With his December 16, Facebook announcement that he will "actively explore the possibility of running for president of the United States" and establish a Leadership PAC to allow supporters to make financial contributions, Jeb Bush has brought a high degree of urgency to contenders for the Establishment Wing of the Republican Party. The conservatives and populists will have time to sort their candidates, but the race for donors and campaign talent among Bush, Christie, Rubio, and Romney supporters will have a short fuse.
- After retiring as a two-term Florida governor in 2007, Jeb backed away from politics, taking board positions with a number of prominent companies and rejecting suggestions that he run for the Senate in 2010 or president in 2012. Perhaps as part of a larger strategy, his ex-president brother also let the Bush brand lie fallow for the Obama years, remaining largely out of the limelight.
- Jeb returned in the 2014 cycle, making two dozen appearances in support of Republican candidates and demonstrating his fundraising capacity. A December 1, Wall Street Journal interview laid out his vision for a Republican candidate, emphasizing a need to be upbeat and positive.
- In deference to the dynasty, he waited until after his son George P was elected Texas Land Commissioner in November before making it (almost) official.
- In 2008 and 2012 Barack Obama and David Axelrod demonstrated the power of a social media network with local activists. While the Republican National Committee can provide some of the infrastructure once the candidate is nominated, Bush undoubtedly wants time to establish his own.
- In the abstract, the country is ready for a change of direction. Beyond the resounding message of the November elections in which Republicans won 69 of 99 state legislative bodies, mid-December polling shows 40% of voters preferring a Republican president and 38% a Democrat, with 71% wanting a "different approach" than Barack Obama's.
- Overall polling numbers comparing Hillary to any Republican are meaningless at this point, in part because virtually all engaged Democrats say that they could support Hillary while a significant number of Republicans oppose anybody but their preferrred candidate.
- Prior to Bush's announcement, he enjoyed a largely meaningless small polling lead with 15% over a fragmented Republican field.
- By any measure Bush's tenure as governor of Florida was a conservative success. He cut taxes by $19 billion; he reduced the size of state government by 6.6 %; his was the first state to introduce school vouchers; he promoted testing and school acountability; he was actively "pro life"; he killed the Florida High Speed Rail project; he appointed a more conservative judiciary; he opposed affirmative action in state university admissions. He was reelected after stressing that he favored equality of opportunity, not equality of results.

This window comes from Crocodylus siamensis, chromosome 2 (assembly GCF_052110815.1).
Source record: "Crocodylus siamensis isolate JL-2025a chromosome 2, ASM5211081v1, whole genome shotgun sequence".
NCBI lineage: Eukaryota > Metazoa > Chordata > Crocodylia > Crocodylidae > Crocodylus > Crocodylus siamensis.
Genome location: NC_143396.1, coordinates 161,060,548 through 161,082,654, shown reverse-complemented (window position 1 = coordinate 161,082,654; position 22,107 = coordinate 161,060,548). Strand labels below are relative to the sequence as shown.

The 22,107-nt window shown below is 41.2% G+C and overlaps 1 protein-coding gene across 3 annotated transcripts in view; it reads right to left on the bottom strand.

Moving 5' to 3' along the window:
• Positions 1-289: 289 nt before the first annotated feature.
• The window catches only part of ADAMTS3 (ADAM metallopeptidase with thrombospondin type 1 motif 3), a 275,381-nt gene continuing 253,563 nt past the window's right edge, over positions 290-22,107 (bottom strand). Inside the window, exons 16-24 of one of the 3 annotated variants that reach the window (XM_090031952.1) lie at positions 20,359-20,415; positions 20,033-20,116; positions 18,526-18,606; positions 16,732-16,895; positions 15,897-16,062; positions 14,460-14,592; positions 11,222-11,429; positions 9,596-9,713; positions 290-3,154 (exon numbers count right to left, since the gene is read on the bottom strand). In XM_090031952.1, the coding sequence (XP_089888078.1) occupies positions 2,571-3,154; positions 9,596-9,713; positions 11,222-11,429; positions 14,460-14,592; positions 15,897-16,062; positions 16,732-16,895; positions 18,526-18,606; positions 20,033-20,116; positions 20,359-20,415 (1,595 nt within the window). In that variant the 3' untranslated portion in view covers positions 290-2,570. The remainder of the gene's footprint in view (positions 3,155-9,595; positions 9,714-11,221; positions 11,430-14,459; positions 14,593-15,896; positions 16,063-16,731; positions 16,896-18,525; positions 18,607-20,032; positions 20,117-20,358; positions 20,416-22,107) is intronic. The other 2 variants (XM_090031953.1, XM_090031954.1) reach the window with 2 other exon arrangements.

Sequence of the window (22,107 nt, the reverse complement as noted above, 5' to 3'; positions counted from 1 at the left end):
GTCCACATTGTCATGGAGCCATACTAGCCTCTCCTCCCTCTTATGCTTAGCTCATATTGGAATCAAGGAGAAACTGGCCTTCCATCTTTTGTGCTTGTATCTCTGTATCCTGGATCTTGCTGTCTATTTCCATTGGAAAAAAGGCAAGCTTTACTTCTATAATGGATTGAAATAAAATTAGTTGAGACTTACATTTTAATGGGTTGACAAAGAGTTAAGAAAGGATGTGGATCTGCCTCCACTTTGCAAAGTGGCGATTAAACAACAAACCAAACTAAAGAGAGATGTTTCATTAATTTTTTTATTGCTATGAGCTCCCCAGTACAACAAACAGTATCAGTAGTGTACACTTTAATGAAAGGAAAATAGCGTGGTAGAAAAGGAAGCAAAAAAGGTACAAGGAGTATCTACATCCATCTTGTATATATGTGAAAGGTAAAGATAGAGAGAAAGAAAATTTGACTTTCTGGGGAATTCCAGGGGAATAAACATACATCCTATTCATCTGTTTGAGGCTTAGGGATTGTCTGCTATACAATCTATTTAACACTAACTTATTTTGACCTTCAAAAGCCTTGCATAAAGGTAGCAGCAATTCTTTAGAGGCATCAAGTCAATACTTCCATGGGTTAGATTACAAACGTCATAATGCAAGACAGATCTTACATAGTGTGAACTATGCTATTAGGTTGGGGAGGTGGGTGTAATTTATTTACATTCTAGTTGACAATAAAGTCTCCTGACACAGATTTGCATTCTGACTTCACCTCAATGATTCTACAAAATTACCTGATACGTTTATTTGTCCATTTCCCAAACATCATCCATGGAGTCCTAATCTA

- His first policy offense on the national stage, support of Common Core, mirrors his brother's support of No Child Left Behind. Both favor transfer of authority for k-12 education from local authorities to the federal government, an Class I Felony for conservatives. To a broader audience, there is appeal in his leading from conviction that America's public education system performance is intolerable and that he will take steps to fix it, beyond just giving it more money.
- His second policy offense, advocacy for broad immigration reform reflects both Florida's large Cuban and Puerto Rican populations and his marriage to a Mexican-American wife. He favors Congressional engagement with a series of immigration measures and gives conflicting messages about eventual citizenship for illegal immigrants, saying that it may be "necessary for a Republican to lose the primary in order to win the election." His 2013 book, Immigration Wars: Forging an American Solution, gives him little room to wiggle, except perhaps on how difficult access to citizenship might be.
- On other policy issues, Jeb would be a pragmatic conservative - modifications to Obamacare; reform of the tax code; active American leadership in foreign policy; an "all in" energy policy; serious entitlement reform.
Most of the "dynasty" discussion focuses on the Clintons and the Bushes; a better comparison to uderstand the strength of the Bush family would be the Kennedy machine - donors; campaign managers and troops; intellectuals; and media advocates - which has been able to keep itself together in New England to elect brother Teddy and a host of lesser heirs despite Chappaquiddick and a string of drug and alcohol offenses. One should never underestimate the power of the Bush network.
By going first, Jeb Bush has shown what a major league team looks like - whether one likes the Bush brand or not. If nothing else, that should help push some of the unrealistic wannabe's off of the stage. And it is nice to have at least one Republican candidate who has the financial support, political network, policy positions, and demonstrated success as a major state governor to win - even if name recognition is a negative and some policy positions reflect deeply held beliefs rather than the prevailing GOP view.
This week's video is a Flashmob carolling session by the Air Force Band at the Smithsonian Aerospace Museum. It is unclear what happened to sequestration and the searation of church and state, but the music is quite nice.
bill bowen - 12/26/14